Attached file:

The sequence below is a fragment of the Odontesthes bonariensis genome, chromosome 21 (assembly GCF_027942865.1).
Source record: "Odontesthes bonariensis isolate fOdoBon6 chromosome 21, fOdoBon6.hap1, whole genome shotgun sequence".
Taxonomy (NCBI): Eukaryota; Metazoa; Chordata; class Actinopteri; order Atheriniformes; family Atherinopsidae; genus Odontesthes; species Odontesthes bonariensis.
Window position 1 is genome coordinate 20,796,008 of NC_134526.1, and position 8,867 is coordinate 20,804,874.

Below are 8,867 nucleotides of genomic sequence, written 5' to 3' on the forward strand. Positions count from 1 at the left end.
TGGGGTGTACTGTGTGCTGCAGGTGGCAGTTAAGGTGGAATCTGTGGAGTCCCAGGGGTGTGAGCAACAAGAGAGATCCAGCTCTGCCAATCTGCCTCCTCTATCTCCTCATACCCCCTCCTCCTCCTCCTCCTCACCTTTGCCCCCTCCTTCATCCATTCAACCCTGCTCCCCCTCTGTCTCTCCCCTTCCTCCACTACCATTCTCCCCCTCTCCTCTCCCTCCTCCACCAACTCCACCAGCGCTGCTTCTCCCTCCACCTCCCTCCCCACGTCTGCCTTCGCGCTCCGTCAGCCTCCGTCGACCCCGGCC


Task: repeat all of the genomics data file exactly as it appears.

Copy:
The sequence below is a fragment of the Odontesthes bonariensis genome, chromosome 21 (assembly GCF_027942865.1).
Source record: "Odontesthes bonariensis isolate fOdoBon6 chromosome 21, fOdoBon6.hap1, whole genome shotgun sequence".
Taxonomy (NCBI): Eukaryota; Metazoa; Chordata; class Actinopteri; order Atheriniformes; family Atherinopsidae; genus Odontesthes; species Odontesthes bonariensis.
Window position 1 is genome coordinate 20,796,008 of NC_134526.1, and position 8,867 is coordinate 20,804,874.

Below are 8,867 nucleotides of genomic sequence, written 5' to 3' on the forward strand. Positions count from 1 at the left end.
TGGGGTGTACTGTGTGCTGCAGGTGGCAGTTAAGGTGGAATCTGTGGAGTCCCAGGGGTGTGAGCAACAAGAGAGATCCAGCTCTGCCAATCTGCCTCCTCTATCTCCTCATACCCCCTCCTCCTCCTCCTCCTCACCTTTGCCCCCTCCTTCATCCATTCAACCCTGCTCCCCCTCTGTCTCTCCCCTTCCTCCACTACCATTCTCCCCCTCTCCTCTCCCTCCTCCACCAACTCCACCAGCGCTGCTTCTCCCTCCACCTCCCTCCCCACGTCTGCCTTCGCGCTCCGTCAGCCTCCGTCGACCCCGGCC